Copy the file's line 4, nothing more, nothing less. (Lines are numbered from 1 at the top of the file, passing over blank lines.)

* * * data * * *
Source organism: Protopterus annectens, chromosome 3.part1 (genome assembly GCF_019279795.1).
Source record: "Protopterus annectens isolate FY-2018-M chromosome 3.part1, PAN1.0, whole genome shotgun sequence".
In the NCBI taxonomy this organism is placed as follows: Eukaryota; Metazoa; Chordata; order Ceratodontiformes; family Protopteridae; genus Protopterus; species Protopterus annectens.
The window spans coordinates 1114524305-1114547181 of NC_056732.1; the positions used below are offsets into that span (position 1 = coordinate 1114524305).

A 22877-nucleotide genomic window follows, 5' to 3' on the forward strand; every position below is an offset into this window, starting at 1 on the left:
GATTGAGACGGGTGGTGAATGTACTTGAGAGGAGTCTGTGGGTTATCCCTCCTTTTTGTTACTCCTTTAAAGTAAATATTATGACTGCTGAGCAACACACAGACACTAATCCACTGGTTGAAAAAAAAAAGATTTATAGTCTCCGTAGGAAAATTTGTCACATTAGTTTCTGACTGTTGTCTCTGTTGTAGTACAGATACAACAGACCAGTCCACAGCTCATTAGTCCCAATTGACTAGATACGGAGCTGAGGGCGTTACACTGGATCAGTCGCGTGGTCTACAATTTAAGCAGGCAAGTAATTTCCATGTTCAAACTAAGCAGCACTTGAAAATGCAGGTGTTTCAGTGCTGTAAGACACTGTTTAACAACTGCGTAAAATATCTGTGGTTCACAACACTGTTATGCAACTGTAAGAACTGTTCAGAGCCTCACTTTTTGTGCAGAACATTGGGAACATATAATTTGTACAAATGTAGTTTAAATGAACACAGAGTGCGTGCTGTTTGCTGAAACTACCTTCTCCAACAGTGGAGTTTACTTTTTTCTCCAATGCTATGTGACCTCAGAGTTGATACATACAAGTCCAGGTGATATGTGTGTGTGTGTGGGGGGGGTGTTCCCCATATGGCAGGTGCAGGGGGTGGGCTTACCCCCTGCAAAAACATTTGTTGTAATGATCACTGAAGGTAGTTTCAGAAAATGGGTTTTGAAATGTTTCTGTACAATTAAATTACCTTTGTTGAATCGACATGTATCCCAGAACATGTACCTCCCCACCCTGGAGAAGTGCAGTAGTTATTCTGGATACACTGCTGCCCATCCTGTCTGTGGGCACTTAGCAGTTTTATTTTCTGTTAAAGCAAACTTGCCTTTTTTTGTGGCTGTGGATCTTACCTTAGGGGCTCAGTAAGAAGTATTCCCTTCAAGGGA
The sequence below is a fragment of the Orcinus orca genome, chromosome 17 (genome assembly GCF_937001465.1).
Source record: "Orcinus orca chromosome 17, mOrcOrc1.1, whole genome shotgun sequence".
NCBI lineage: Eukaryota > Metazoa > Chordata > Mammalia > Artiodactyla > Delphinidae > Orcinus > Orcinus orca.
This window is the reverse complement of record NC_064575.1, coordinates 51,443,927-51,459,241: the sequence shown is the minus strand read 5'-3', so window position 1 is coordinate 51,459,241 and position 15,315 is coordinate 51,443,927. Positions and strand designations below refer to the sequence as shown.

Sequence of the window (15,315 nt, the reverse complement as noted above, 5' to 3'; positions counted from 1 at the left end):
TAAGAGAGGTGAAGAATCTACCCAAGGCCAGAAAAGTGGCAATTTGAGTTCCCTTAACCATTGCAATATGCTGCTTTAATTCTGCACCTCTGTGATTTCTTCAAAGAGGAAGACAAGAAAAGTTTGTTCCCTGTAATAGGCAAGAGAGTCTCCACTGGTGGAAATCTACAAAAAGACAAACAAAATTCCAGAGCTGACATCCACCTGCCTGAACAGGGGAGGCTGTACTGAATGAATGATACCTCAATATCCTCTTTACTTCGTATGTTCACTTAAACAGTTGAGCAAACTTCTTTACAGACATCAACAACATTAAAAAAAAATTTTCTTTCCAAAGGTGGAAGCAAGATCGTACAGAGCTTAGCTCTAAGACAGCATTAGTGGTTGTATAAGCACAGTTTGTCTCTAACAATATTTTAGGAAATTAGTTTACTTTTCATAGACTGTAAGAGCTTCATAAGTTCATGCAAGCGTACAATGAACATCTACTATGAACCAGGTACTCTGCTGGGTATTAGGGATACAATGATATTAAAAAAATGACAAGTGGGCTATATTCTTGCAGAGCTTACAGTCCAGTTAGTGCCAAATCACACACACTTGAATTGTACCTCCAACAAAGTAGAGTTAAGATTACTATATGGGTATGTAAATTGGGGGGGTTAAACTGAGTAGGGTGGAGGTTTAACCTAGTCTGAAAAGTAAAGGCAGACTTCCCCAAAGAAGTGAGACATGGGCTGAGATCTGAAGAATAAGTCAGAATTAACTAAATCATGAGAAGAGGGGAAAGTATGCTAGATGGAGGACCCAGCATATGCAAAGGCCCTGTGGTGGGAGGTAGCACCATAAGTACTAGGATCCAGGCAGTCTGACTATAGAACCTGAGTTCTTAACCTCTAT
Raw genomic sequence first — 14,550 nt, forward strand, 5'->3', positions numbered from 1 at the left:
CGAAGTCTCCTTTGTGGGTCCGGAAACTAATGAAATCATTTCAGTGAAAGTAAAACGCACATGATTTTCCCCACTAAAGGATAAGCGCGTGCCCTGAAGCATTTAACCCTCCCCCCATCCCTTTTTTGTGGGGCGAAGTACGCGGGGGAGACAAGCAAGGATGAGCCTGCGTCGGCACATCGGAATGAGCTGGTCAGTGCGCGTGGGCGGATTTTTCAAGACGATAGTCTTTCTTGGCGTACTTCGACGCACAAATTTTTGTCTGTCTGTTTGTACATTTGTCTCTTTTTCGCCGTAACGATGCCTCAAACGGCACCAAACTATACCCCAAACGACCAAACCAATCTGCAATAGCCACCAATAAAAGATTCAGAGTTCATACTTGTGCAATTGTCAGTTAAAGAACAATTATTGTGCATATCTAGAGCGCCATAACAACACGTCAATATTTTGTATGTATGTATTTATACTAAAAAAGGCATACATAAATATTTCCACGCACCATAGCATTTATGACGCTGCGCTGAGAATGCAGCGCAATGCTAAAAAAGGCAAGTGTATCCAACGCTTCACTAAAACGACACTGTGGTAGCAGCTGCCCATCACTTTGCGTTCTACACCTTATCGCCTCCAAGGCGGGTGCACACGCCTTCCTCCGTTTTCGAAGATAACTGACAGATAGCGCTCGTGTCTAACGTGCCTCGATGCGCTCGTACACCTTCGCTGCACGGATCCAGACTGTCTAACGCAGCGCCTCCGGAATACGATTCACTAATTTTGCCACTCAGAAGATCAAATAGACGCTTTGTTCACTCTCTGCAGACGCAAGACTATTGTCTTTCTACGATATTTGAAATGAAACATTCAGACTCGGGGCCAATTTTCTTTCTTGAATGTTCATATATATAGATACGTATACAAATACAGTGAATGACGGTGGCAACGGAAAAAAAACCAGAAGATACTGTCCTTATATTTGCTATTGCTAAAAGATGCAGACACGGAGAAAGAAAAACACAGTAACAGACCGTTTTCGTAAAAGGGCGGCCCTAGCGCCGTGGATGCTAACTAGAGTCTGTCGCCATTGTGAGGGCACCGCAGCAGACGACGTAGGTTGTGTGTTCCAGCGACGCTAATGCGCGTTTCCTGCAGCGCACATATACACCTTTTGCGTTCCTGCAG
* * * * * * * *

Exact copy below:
The window spans coordinates 1114524305-1114547181 of NC_056732.1; the positions used below are offsets into that span (position 1 = coordinate 1114524305).